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Brownlees Step Aside, Alex Yee is The New Heir to The British Tri Throne

Inspired as a kid by his now-teammates, Alex Yee can barely believe how he got here.


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Fresh-faced, unassuming, and looking shy of his tender 23 years, Great Britain’s Alex Yee’s appearance can be deceptive. A double Olympic medalist after gold and silver in Tokyo in the mixed relay and individual events, respectively, Yee is arguably the most-feared triathlete on the planet right now.

If there’s one rival the field does not want in contention when leaving T2, it’s the fleet-of-foot Yee from London. Yet despite such prodigious talent, particularly on the run, he remains in awe at what he’s achieved.

“It’s a bit bizarre that it’s me doing this,” was his reaction to crossing the line behind Norway’s Kristian Blummenfelt for individual silver in Tokyo. “I’m just a normal guy from southeast London. But dreams really do come true.”

In many ways, the enormity of the achievement still has not sunk in. “There’s still a massive sense of disbelief about what happened,” he said. “I keep looking at my medals to prove to myself that they’re real.” Those emotions extend to his father, Ron, and mother, Emma. “We were quite stunned,” Ron said. “We believed in him, but we couldn’t quite believe it happened.”

Yee admits the year’s delay to the Games helped his chances. A runner-up finish in a World Series race in Abu Dhabi in 2019, and fifth place in what became a default world championship in Hamburg last year, underlined his potential, but it was the early summer races of 2021 that showed he was ready to step onto an Olympic podium.

“I felt my performance in Leeds to qualify was my best to date,” he said of victory in the final World Series Championship-level race ahead of the Olympics, which gave him a glorious send-off in front of a home crowd. “I then prepared the best I could, and stood on the start line knowing I’d done everything I could to produce a performance to be proud of. The impact it had on the community I grew up in, and their messages of support, will put a smile on my face for years to come.”

His youth was spent training with Crystal Palace Triathletes, where his father introduced him to the sport as a nine-year-old. Training under the watchful eye of head coach Jon Horsman and Paul Eaglestone, winnings were made of boxes of candy that would be shared with everyone anyway.

“There have been a fair few people along the way to thank, from just starting out as a way to blow off some steam to now,” Yee said. “Without doubt I have to start with my parents. As role models, they taught me determination and humility.”

Yee is greeted by his teammates as he breaks the tape and Britain wins gold in the mixed relay at the Tokyo Games. Photo: Leon Neal/Getty Images

Ron recalled watching London 2012 as a turning point. “Before that Alex was just enthusiastic,” he said. “After the Olympics, we thought: ‘It’s a big deal, and quite a nice lifestyle. People do this for real!’ It would be Alex waking me up early in the morning for training—the motivation was all his.”

Yee joined the track and field program at Kent Athletics Club when he was 16 to hone the smooth running style that has since become his trademark, and there’s a sense that the track side would dearly have loved to have kept him within their ranks. Even as recently as 2018, he became the British 10,000m champion, where he set a PR of 27:51.94, a time that surpasses anything achieved by other world-leading triathletes. For context, Alistair Brownlee’s PR over 10K on the track is 28:32.48.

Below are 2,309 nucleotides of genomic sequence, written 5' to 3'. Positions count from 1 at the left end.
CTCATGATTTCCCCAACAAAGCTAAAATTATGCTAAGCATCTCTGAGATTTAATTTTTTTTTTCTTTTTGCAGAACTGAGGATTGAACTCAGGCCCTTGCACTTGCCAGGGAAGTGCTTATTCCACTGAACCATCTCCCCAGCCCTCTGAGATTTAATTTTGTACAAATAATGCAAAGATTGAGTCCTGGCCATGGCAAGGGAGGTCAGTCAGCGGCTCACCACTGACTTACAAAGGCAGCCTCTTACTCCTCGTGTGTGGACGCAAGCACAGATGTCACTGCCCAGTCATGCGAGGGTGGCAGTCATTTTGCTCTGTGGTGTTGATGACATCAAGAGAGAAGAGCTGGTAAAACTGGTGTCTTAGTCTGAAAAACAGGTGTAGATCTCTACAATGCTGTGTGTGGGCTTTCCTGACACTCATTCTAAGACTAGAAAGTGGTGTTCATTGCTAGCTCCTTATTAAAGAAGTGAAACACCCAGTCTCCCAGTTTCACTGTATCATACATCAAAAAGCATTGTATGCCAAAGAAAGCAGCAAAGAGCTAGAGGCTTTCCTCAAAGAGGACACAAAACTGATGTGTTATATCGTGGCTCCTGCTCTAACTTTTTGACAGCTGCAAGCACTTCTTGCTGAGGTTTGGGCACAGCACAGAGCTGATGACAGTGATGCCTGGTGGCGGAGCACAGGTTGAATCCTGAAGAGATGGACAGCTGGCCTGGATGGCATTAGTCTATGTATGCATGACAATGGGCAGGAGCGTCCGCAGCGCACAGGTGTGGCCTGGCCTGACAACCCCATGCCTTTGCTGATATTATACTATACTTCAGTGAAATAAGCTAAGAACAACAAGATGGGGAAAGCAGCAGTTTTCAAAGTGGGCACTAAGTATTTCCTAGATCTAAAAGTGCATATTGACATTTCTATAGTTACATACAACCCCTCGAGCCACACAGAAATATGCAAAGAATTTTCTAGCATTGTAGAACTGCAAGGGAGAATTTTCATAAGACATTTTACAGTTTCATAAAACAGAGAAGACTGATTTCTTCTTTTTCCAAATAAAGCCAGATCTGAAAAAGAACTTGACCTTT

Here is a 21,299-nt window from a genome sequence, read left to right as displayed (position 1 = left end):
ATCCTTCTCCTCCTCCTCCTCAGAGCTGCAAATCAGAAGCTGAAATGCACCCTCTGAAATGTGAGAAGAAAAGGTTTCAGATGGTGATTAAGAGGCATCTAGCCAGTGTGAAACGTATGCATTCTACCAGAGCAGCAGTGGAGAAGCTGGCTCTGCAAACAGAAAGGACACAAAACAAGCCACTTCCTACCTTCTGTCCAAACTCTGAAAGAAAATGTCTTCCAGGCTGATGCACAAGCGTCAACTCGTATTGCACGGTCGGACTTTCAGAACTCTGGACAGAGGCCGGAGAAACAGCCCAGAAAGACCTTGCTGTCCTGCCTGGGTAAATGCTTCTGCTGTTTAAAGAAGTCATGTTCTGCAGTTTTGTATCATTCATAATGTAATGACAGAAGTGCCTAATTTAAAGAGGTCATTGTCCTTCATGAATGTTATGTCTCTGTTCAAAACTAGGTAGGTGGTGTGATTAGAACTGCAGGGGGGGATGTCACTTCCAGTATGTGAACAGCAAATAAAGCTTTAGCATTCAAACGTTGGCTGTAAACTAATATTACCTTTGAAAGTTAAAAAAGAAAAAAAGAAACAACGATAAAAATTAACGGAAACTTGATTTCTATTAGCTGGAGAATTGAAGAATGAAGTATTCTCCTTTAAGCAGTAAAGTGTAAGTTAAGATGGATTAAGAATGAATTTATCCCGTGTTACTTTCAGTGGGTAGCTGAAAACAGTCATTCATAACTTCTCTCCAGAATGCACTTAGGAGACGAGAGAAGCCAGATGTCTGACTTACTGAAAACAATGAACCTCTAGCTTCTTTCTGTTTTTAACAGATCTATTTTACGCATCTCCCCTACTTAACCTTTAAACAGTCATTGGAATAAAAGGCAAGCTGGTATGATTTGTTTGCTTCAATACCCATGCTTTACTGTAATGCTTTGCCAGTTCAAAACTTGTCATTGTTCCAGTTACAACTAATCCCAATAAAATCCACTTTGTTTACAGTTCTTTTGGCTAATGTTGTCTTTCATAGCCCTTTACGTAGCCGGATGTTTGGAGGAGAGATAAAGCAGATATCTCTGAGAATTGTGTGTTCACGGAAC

Ken Pike, the veteran coach at the club, recalled Yee joining. “In three weeks, he was beating two current England internationals. It requires a quiet steeliness and unflappability—and he appears to be unflappable.”

Yee’s first love always remained triathlon, but it hasn’t been a linear path to the top. Lapped out of a regional tri race as a junior, he devoted himself to training at the local Herne Hill velodrome and cutting his teeth with serious cyclists, building the bike legs seen in the Olympic mixed team relay when two-time world champion Vincent Luis, of France, attacked on the anchor leg. The thought in Yee’s mind? “There is no way I’m losing this wheel!” He didn’t, and when they reached T2 together, he knew he wasn’t losing gold either.

Greeting him at that finish line was teammate Jonny Brownlee, who has known longer than most how much potential Yee has: “I’ve seen him come up through the ranks the last few years and I always knew he was an incredible athlete. He works ridiculously hard and is unbelievably talented. Alex has said one of the main things that inspired him was watching us in London 2012. The fact that a young athlete saw us race on home soil and has now won his two Olympic medals means a lot to me.”

Yee spent three years in Leeds, where he combined elite training with studying for a degree in sport and exercise science. That time in the Brownlees’ backyard ended with a move to Loughborough, where he also credits coach Adam Elliott and girlfriend, fellow British elite triathlete Liv Mathias, for his continued development. “It’s motivating to work hard with Liv and grow together,” he said.

Unlike the Brownlees, Yee will not be turning to long-course any time soon. In August, he finished 11th in Edmonton hoping to win a first World Triathlon world title, and is now in a month of Super League Triathlon racing. And from there, it’s all eyes on Paris 2024, where he’s now installed as an early favorite for gold. If the year’s delay for Tokyo suited him, a three-year wait for the next one should play into his hands even more.